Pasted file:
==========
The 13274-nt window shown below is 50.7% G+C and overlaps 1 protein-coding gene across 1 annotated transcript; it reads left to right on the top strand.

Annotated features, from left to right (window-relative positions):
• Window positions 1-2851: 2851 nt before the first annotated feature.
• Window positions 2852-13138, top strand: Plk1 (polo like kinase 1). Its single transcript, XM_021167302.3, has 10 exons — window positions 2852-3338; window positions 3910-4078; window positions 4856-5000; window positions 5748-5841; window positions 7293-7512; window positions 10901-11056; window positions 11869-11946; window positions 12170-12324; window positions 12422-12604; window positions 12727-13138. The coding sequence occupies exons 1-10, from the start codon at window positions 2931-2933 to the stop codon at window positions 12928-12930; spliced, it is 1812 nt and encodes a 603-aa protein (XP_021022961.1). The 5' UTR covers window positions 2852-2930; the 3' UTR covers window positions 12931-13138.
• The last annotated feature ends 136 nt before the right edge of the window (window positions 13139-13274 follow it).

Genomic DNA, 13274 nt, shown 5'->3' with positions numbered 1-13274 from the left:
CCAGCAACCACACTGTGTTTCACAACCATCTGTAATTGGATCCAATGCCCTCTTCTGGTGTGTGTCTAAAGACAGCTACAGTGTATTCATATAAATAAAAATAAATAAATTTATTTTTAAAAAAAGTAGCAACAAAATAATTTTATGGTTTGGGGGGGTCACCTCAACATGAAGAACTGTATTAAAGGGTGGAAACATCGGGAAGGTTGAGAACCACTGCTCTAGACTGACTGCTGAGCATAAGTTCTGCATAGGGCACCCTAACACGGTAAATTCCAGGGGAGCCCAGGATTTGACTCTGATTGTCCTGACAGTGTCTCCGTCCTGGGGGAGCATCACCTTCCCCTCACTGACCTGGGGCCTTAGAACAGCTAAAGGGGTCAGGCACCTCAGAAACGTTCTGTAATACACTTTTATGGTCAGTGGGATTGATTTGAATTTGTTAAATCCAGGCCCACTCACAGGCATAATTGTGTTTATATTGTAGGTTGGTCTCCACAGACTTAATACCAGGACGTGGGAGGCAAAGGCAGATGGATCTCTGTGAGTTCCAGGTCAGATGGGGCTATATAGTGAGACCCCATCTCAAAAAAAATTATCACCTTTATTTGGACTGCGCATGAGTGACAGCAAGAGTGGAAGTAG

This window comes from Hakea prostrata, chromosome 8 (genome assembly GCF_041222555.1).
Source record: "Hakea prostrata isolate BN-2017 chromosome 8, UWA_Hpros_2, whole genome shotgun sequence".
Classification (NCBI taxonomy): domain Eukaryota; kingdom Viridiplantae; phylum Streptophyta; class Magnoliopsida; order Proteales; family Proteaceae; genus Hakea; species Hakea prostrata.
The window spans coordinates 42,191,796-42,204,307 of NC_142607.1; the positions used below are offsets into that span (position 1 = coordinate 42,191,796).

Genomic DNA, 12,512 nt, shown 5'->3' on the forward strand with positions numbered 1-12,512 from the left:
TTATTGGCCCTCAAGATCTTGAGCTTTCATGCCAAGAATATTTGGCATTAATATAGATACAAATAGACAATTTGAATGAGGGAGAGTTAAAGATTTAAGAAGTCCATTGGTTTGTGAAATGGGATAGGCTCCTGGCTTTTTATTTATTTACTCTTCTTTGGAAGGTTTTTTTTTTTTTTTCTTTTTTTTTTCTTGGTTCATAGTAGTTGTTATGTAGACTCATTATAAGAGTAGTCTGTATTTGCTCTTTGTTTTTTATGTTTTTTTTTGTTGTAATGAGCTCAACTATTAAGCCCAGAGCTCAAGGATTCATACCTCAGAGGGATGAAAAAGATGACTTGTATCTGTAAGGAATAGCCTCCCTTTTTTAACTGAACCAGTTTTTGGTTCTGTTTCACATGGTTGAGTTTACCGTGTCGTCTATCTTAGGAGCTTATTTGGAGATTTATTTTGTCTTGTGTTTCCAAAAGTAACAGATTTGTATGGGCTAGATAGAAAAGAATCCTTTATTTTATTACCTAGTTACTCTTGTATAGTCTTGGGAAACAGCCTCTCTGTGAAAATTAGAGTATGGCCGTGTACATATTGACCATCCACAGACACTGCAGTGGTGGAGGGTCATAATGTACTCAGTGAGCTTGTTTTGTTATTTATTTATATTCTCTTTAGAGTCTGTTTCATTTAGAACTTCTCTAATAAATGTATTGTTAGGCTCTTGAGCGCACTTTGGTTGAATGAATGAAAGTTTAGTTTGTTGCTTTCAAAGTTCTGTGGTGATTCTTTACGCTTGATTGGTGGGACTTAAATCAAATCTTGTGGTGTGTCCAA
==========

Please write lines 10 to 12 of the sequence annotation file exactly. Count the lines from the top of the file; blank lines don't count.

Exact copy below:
Classification (NCBI taxonomy): domain Eukaryota; kingdom Viridiplantae; phylum Streptophyta; class Magnoliopsida; order Proteales; family Proteaceae; genus Hakea; species Hakea prostrata.
The window spans coordinates 42,191,796-42,204,307 of NC_142607.1; the positions used below are offsets into that span (position 1 = coordinate 42,191,796).

Genomic DNA, 12,512 nt, shown 5'->3' on the forward strand with positions numbered 1-12,512 from the left: